The social media company filed a lawsuit Tuesday in federal court in San Francisco to publish its full “transparency report,” which documents government requests for user information. Twitter published a surveillance report in July but couldn’t include the exact number of national security requests it received because Internet companies are prohibited from disclosing that information, even if they didn’t get any requests.

    • Wyden: Surveillance is a ‘Clear and Present Danger’ to the Digital Economy

      The pervasive dragnet surveillance of Americans revealed by the Edward Snowden documents has caused serious damage to the trust that enterprises and citizens had in the United States government and unless that trust is repaired, it could have serious effects on the Internet economy, a panel of prominent technology executives said.

    • In Silicon Valley, senator calls for ending American “digital dragnet”

      Speaking at the gym at the high school where he used to play basketball in the 1960s, Sen. Ron Wyden (D-Ore.) gave a dire warning to a group of students and locals on Wednesday about the effects of government spying on Silicon Valley: “There is a clear and present danger to the Internet economy.”

    • Highlights From Sen. Ron Wyden’s Roundtable on ‘The Impact of Mass Surveillance on the Digital Economy’
    • Some Recent NSA Debates

      Here’s one that took place a couple of weeks ago at Georgetown on “The NSA, Privacy & the Global Internet: Perspectives on EO 12333.” Participants included law professors Nathan Sales, Laura Donohue, DNI General Counsel Bob Litt, and former State Department official John Tyre.

    • Edward Snowden: whistleblower, criminal … Nobel Peace Prize winner?

      Experts say ex-NSA contractor Edward Snowden is a favorite for the Nobel Peace Prize, set to be announced Friday. But such a decision would cause huge complications for Norway with one of its closest allies, the US.

    • Edward Snowden, Pope Francis tipped for Nobel

      The race for the Nobel peace prize, to be announced on Friday, has rarely been as open or unpredictable, experts say, with the pope and Edward Snowden tipped as possible winners. Snowden, the former intelligence analyst who revealed the extent of US global eavesdropping, was one of the joint winners of the “alternative Nobel peace prize” in September. A hero to some and a traitor to others, he would be a highly controversial choice for the 878,000-euro ($1.11-million) award. The Pakistani girls’ education campaigner Malala Yousafzai who was also a favourite in 2013 is also said to be in the running along with Pope Francis for his defence of the poor, and a Japanese pacifist group.

    • Edward Snowden to speak at Observer Ideas festival

      NSA whistleblower Snowden will talk via videolink from Moscow this weekend about the future of privacy, surveillance technology and democratic oversight

    • Snowden to Make UK Public Appearance Via Video Link From Moscow: Reports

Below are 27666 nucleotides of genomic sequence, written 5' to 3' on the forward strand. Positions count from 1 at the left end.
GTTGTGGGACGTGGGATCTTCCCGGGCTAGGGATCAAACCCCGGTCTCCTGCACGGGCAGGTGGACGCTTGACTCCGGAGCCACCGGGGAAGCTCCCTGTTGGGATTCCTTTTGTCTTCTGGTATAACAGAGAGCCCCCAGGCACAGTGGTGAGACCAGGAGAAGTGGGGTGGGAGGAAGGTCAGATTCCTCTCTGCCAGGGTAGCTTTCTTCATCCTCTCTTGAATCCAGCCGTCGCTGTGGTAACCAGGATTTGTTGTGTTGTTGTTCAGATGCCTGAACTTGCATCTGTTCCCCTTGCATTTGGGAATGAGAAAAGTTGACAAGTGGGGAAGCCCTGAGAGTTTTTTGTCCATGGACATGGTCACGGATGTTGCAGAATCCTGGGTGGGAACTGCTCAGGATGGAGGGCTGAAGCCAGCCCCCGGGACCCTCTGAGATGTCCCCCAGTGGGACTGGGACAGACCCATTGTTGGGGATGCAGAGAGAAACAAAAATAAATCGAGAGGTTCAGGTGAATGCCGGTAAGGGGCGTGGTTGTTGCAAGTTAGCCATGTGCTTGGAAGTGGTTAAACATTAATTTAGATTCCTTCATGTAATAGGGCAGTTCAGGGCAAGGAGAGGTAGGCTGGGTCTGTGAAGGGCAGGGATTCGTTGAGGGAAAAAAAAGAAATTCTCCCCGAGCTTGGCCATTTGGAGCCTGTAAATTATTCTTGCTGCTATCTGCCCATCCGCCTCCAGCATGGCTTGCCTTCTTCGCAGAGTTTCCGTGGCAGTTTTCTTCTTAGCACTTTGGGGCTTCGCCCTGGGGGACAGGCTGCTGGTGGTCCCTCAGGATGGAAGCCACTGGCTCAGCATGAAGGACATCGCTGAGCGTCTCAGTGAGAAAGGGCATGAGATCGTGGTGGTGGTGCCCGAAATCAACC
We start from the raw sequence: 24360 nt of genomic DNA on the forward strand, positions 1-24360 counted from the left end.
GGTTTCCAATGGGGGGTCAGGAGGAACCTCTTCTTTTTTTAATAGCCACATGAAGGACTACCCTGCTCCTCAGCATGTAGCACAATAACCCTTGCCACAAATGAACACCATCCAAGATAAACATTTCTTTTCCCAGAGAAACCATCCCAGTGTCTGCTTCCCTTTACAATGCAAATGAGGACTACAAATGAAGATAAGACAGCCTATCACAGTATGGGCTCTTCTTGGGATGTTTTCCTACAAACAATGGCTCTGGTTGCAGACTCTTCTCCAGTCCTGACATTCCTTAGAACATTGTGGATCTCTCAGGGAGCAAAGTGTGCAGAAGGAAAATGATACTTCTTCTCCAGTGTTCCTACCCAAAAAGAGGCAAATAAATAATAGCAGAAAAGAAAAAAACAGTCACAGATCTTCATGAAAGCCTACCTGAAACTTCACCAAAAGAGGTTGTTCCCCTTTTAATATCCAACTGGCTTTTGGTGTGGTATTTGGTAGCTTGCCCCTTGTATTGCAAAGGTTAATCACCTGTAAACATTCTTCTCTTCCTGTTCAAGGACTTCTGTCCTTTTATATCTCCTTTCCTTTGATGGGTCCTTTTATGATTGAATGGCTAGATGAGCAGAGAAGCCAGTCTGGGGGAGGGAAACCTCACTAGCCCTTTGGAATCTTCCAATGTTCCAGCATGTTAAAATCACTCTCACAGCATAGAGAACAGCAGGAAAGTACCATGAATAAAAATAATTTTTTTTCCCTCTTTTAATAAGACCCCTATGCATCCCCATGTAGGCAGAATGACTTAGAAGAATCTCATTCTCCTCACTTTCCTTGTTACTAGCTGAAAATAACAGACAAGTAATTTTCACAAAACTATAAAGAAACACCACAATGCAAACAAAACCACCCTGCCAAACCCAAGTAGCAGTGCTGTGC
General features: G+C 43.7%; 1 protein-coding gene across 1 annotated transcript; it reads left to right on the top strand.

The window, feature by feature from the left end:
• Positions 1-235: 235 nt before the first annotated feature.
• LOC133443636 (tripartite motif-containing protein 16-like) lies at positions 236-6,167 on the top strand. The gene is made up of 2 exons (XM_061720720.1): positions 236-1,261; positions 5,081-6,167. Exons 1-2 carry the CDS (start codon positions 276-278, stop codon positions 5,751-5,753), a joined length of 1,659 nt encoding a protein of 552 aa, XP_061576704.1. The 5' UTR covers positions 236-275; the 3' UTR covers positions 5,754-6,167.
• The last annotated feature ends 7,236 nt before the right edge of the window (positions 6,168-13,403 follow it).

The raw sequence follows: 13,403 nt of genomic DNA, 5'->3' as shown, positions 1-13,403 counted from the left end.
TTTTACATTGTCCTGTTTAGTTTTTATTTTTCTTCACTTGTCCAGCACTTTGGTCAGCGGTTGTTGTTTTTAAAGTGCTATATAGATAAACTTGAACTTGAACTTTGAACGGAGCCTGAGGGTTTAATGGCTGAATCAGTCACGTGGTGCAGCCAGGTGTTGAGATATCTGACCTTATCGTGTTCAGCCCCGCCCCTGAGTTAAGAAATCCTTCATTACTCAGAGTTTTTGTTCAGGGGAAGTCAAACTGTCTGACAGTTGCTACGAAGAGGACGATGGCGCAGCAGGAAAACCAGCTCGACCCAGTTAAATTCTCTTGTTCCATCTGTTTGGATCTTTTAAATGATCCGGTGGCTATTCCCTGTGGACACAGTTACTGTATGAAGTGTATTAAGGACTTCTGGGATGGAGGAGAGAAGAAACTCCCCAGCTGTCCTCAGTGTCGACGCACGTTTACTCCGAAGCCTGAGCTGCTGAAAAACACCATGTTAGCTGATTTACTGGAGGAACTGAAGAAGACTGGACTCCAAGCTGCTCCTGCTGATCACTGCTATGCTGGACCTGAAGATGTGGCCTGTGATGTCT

The NSA whistleblower Edward Snowden is expected to make a public appearance in a UK event this Sunday, speaking via video link from Moscow, The Guardian reported on Thursday.

      “I’m tired of people endlessly rehashing the history of Mr Snowden’s revelations, and I’m sure he is too,” the Observer technology columnist John Naughton, who will lead the discussion with Snowden, was quoted as saying.

    • Crypto wars redux: why the FBI’s desire to unlock your private life must be resisted

      In 1995, the US government tried – and failed – to categorise encryption as a weapon. Today, the same lines are being drawn and the same tactics repeated as the FBI wants to do the same. Here’s why they are wrong, and why they must fail again

    • Can we trust the government to monitor surveillance?

      The USA Freedom Act certainly has its shortcomings, but it is important to weigh the options, consider the effects of not passing this measure and realize that in a sea of unsure government options, this is truly the best choice we have.

    • This Is How the Feds Illegally Obtain Evidence of a Crime and Lie About It in Court

      NSA documents released by Edward Snowden show that the feds seriously deceived Congress and the courts in an effort to spy upon all of us and to use the gathered materials in criminal prosecutions, even though they told federal judges they would not. Among the more nefarious procedures the feds have engaged in is something called “parallel reconstruction.” This procedure seeks to hide the true and original source of information about a criminal defendant when it was obtained unlawfully.

    • GCHQ wants to become more transparent, claims web pioneer

      Sir Tim Berners-Lee, widely-recognised as the inventor of the World Wide Web, has claimed that the UK’s electronic surveillance and oversight body GCHQ is trying to become more transparent on spying.

    • Assange accuses Australian govt of ‘misrepresenting nature of interception’

      WikiLeaks founder Julian Assange has challenged assurances by the Australian government that communications interception in the country was a matter of “strict oversight.”

    • Execs: NSA spying hurts economy

      Google Chairman Eric Schmidt and other Silicon Valley executives say controversial government spying programs are undercutting the Internet economy and want Congress to step up stalled reform.

      [...]

      Schmidt and executives from Facebook Inc, Microsoft Corp. and other firms said revelations of extensive NSA surveillance are prompting governments in Europe and elsewhere to consider laws requiring that their citizens’ online data be stored within their national borders.

    • NSA internal watchdog defends agency’s privacy practices
    • National Security Entrepreneurs Create Cyber Insurance